One experience many people value in an intimate, long-term relationship is the chance to form a bonded union that stands as a sort of third entity beside and in addition to the two individuals who comprise it. The pleasures of being a “couple” are not unique to our species, of course: birds do it, bees do it, and some of them, such as swans, do it for life with virtually no divorce rate. What does seem to be unique about long-term human pairing, however, is the feeling of losing one’s self in the spirit of the dead, or of losing one’s self in the Other.
In the early stages of courtship, during the period of deep infatuation and passionately engaged hormones that psychologist Dorothy Tennov called limerance, we often want to lose ourselves in what we generally call love: it feels so good to lock eyes with the beloved and vanish into mutual bliss that we may “cocoon” together for weeks or months, paying no attention to voice- and email messages, letting magazine subscriptions lapse, riling our friends and colleagues, neglecting our jobs and even some of our cherished duties and rituals.
But limerance appears to be inherently, biochemically, time-limited. If we are in regular personal contact with our beloved it may only last a few months before it gradually begins to fade; if we are in a long-distance relationship and see our beloved only now and then, absence can make the heart grow fonder and limerance may last a year or even more. But as a kind of hormone-driven fantasy, the “love” we call limerance does indeed end.
Frequently, when limerance dies people find they actually have little in common with one another apart from the now-vanished chemistry, and the relationship also dies, sometimes gracefully but often in a flurry of disappointment, hurt, and accusations that “s/he has changed.” This is one reason people – especially young people still learning what they want in love – sometimes bounce from one hot romance to another. Then, after we get over our wounds from being left or from leaving the fantasy that did not work out, we head for the next opportunity to “fall in love” again.
Occasionally, however, limerance opens the doors to genuine love: the slowly evolving, mutual, intimate, trusting, deep-seated affection and regard in which we hold an Other that is based on knowledge over time of who the person really is. People who have a good sense of themselves and of their personal boundaries often thrive in such a love, finding that the mutually supportive partnership enables them to settle into a peaceful or joyous rhythm in which their lives include individual work, pleasure, friendships, and fulfillment along with a deepening experience of shared commitments with their partners.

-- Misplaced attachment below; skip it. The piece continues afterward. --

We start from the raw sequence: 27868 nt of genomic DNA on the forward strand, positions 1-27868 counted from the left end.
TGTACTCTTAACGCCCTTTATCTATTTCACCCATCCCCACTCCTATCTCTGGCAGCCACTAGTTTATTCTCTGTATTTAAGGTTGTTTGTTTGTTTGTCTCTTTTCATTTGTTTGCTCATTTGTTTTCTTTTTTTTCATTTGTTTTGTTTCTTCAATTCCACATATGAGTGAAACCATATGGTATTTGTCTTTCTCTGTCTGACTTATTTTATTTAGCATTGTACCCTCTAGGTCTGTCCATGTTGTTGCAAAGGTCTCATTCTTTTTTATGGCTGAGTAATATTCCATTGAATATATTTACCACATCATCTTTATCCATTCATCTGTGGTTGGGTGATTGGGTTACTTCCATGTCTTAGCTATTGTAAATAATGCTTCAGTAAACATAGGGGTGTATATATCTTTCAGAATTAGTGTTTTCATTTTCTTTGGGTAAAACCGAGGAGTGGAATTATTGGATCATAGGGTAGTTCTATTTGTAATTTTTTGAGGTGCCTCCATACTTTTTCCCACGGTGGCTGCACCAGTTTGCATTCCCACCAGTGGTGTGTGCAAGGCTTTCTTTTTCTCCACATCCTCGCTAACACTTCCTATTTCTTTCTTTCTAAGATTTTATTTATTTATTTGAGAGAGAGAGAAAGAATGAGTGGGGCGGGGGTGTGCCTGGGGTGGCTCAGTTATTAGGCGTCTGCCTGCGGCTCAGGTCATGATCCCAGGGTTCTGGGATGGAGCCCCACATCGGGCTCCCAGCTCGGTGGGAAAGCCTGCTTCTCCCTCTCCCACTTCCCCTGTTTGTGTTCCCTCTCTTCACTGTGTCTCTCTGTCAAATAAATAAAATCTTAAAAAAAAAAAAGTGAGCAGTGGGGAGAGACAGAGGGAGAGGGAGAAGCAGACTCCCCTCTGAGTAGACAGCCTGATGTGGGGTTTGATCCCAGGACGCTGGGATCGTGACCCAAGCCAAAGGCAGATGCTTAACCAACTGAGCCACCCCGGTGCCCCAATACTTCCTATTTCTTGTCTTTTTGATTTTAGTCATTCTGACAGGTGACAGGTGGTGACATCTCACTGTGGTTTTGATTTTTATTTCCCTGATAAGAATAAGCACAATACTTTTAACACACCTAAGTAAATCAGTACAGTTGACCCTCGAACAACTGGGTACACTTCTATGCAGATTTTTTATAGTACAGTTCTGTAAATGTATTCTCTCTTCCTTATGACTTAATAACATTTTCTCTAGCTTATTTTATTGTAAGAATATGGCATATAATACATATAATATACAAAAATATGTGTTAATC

For people who are less sure of who they are, becoming lost in the Other or in the spirit of the dyad is either not at all an attractive proposition or one that is all too attractive. On the relatively positive side they may long or be grateful for an Other in whom they can disappear as a way to leave their identity-compromised lives behind. They may seek to submerge themselves in a partner’s identity, defining themselves as “John’s husband” or “Mary’s wife,” molding their tastes, desires, and opinions to those of their partner, and taking comfort in having someone to belong to. In their case, the “one + one” of relationship does not really equal three because at least one of the two original individuals is not fully a one at all but rather a fraction. When the person in whom s/he has submerged goes away or dies or is otherwise unavailable, the fraction is at a genuine loss for a functional identity, having had no fully-fledged identity to begin with. S/he may become quite lost, anxious, or depressed, or seek solace in some distraction such as alcohol or other drugs, compulsive sexuality, or whirlwinds of busyness, none of which brings happiness, satisfaction, fulfillment, or contentment.
On the more negative side, such a person may stay adamantly separate from any partner: the fear of disappearing can be too terrifying to permit her or him from becoming deeply committed in a relationship at all. Instead, the person may feel too rigid to bond intimately, which is really the flip side of the same coin.
The simple way to keep your own sense of Self in a long-term relationship is to have a solid sense of yourself beforehand. But for many people that is far easier said than done. A course of psychotherapy designed to enhance self-awareness can be helpful but is likely to require at least one weekly meeting over the course of several years. Meanwhile, anything you can do to remind yourself of who you are – such as staying in touch with close friends, taking daily periods of meditation, keeping journals, and checking in with yourself on a regular basis can help. This last suggestion deserves a small clarification: in order to “check-in with yourself” it helps to spend 10 or 15 minutes at a time, at least once a day, in a quiet place without distractions; to close your eyes and listen to yourself breathe for a minute or two, and then to allow images or sounds or recollections of people, places, and things that matter deeply to you to arise into your awareness. These people, places, and things are not you, of course, but like landmarks on a journey they can make it easier to locate the Self, you really are.